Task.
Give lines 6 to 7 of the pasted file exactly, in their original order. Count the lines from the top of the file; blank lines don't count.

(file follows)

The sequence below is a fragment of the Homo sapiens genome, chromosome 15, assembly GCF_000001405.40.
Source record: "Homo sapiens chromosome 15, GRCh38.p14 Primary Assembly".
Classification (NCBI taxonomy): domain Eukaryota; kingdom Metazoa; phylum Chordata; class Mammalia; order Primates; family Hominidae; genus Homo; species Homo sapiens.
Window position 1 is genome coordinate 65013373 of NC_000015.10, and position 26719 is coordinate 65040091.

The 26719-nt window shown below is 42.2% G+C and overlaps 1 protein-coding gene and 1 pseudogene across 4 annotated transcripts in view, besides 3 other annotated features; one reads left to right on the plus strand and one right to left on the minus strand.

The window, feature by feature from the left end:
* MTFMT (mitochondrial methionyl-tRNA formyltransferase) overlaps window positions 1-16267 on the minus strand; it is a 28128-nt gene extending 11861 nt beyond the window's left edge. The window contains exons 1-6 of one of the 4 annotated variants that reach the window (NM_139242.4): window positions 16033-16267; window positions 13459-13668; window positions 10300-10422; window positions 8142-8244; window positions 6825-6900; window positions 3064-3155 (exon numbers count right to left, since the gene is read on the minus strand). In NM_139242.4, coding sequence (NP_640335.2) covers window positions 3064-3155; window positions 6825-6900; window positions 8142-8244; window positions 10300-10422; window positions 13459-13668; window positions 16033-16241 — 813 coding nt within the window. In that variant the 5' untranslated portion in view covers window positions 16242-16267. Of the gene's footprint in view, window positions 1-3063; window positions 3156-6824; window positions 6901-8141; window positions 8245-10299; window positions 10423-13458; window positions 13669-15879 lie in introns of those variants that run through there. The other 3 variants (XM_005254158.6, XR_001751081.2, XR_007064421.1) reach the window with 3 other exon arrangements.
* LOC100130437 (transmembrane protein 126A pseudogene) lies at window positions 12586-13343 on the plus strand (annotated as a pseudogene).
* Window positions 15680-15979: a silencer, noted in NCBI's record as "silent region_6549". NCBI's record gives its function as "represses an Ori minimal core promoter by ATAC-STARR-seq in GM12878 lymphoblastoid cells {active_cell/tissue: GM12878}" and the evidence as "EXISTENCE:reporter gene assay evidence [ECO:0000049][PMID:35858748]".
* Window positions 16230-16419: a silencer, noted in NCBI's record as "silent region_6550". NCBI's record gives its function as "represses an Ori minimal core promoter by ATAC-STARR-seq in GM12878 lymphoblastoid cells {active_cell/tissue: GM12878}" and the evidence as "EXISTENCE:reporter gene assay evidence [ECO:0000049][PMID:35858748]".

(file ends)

The window, feature by feature from the left end:
* MTFMT (mitochondrial methionyl-tRNA formyltransferase) overlaps window positions 1-16267 on the minus strand; it is a 28128-nt gene extending 11861 nt beyond the window's left edge. The window contains exons 1-6 of one of the 4 annotated variants that reach the window (NM_139242.4): window positions 16033-16267; window positions 13459-13668; window positions 10300-10422; window positions 8142-8244; window positions 6825-6900; window positions 3064-3155 (exon numbers count right to left, since the gene is read on the minus strand). In NM_139242.4, coding sequence (NP_640335.2) covers window positions 3064-3155; window positions 6825-6900; window positions 8142-8244; window positions 10300-10422; window positions 13459-13668; window positions 16033-16241 — 813 coding nt within the window. In that variant the 5' untranslated portion in view covers window positions 16242-16267. Of the gene's footprint in view, window positions 1-3063; window positions 3156-6824; window positions 6901-8141; window positions 8245-10299; window positions 10423-13458; window positions 13669-15879 lie in introns of those variants that run through there. The other 3 variants (XM_005254158.6, XR_001751081.2, XR_007064421.1) reach the window with 3 other exon arrangements.